After exhausting Beachwood Canyon’s history, I moved on to present-day matters. By then neighborhood was becoming a mecca for GPS-guided tourism, and between 2010 and 2015 the number of visitors in search of the Hollywood Sign surged. Crowds overwhelmed the narrow streets, eroded the trails and drove the wildlife back into Griffith Park. Hollywoodland’s narrow streets, tricky to navigate in the best conditions, became chaotic and frequently gridlocked. Until permit parking was instituted a couple of years ago, residents were frequently trapped in or out of their houses by vehicular and pedestrian traffic that also blocked emergency vehicles. Writing about these issues brought me a slew of hostile comments, the gist of which was our right to use your neighborhood for recreation trumps your right to live here. Long after I stopped writing about local issues, angry and even threatening letters continued to roll in.
These days I write mostly about film–not mine but other people’s. I also write about Japan, where I grew up and whose history and culture I’ve studied for most of my life. As for documentary filmmaking, I’ve stopped. I’ll explain why in my next post.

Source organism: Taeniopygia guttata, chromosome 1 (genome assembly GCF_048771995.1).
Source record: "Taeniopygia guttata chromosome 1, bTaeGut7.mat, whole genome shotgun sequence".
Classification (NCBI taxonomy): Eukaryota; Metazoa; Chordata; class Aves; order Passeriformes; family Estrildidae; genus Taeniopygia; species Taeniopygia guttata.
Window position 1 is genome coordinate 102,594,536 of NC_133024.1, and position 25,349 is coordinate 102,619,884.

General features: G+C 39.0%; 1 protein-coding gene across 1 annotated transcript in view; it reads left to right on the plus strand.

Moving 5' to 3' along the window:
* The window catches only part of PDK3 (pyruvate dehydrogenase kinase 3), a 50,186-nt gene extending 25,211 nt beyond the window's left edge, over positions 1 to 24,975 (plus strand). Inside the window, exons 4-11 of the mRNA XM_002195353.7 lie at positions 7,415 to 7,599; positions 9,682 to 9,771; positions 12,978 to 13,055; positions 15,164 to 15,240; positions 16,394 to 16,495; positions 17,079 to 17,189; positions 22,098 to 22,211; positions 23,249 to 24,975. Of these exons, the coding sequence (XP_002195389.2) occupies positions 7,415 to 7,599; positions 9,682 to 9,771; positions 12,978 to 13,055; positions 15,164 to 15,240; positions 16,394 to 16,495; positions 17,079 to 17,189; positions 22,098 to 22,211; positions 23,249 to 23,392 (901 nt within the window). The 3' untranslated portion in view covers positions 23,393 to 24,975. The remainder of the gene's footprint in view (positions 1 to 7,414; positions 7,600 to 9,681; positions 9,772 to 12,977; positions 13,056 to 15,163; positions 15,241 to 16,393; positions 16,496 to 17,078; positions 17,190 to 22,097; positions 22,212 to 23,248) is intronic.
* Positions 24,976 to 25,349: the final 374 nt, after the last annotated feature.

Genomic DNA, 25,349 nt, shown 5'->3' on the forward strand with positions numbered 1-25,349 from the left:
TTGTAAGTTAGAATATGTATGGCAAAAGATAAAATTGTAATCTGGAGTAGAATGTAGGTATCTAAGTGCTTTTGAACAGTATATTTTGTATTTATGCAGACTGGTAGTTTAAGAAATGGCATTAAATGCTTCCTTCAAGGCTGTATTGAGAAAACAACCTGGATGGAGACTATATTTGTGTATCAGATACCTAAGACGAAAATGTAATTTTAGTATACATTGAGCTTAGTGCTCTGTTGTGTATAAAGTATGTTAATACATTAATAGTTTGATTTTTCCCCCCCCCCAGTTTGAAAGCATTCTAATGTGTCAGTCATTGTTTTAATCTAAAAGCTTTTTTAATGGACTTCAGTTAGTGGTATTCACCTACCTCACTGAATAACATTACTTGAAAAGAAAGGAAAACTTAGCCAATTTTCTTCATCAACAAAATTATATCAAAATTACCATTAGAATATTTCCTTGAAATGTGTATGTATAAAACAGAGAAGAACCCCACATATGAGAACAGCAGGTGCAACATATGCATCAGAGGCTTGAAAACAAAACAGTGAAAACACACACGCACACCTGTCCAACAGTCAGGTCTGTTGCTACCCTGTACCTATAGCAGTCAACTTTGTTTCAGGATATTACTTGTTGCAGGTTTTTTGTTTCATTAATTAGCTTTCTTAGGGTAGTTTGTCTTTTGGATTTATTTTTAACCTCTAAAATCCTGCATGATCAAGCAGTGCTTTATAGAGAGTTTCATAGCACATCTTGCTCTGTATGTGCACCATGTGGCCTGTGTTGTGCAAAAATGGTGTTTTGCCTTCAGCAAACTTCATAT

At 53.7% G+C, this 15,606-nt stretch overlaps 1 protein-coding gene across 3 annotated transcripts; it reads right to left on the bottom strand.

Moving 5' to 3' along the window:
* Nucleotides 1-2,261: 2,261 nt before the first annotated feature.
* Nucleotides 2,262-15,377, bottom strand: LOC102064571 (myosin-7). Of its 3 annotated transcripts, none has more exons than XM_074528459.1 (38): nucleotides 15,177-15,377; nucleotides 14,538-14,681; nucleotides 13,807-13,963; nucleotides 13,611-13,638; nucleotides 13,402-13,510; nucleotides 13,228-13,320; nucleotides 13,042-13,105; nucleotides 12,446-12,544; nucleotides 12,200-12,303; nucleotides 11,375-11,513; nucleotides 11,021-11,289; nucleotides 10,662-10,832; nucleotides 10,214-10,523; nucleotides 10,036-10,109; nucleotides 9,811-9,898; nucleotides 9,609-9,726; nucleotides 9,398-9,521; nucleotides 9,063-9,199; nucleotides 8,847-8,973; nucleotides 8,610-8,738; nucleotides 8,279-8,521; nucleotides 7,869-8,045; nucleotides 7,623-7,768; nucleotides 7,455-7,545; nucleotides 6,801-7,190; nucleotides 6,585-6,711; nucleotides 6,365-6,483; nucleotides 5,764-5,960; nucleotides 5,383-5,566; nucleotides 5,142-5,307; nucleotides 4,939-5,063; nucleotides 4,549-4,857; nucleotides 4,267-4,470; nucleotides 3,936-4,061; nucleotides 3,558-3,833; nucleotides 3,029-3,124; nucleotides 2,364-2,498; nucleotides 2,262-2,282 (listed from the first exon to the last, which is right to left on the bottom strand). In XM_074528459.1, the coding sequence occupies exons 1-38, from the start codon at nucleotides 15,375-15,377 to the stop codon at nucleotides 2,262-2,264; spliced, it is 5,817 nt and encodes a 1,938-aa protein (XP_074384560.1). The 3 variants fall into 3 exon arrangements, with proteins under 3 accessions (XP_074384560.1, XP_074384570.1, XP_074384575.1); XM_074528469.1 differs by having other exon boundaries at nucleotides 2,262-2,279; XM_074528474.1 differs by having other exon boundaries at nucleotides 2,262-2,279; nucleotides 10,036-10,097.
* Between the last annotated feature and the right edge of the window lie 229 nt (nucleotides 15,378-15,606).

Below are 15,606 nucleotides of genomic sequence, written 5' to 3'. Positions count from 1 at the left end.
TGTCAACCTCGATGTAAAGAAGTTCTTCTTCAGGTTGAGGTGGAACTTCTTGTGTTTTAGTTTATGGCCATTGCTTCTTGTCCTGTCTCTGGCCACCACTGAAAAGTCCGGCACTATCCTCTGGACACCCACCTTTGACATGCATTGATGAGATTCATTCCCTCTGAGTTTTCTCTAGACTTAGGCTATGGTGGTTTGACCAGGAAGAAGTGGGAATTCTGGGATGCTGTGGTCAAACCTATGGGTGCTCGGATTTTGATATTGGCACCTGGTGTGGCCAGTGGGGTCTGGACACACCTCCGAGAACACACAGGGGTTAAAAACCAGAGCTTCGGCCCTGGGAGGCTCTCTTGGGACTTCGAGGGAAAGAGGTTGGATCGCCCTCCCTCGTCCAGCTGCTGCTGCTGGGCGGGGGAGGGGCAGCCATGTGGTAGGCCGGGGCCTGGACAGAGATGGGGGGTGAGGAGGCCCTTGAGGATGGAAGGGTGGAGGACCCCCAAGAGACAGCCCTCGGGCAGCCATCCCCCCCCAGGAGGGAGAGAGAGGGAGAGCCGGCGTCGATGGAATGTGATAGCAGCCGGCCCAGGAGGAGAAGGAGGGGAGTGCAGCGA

January 17, 2019 § 2 Comments
Longtime readers of Under the Hollywood Sign will remember my articles on Hirokazu Kore-eda’s previous films and the linguistic and cultural confusion they engendered. Some of the problems stemmed from a lack of understanding of Japanese culture by American critics, while others were caused by Kore-eda’s English subtitles.
An example of the latter occurs in “Nobody Knows,” where the criminally neglectful mother refers to herself in English subtitles as “Mother.” Although in Japan it’s standard to refer to oneself by familial title–mother, father, brother, sister–it isn’t in western languages. This led to one American critic using “chillingly” in describing the mother’s perfectly normal Japanese. Clearly, “Mother” should have been translated as “I.”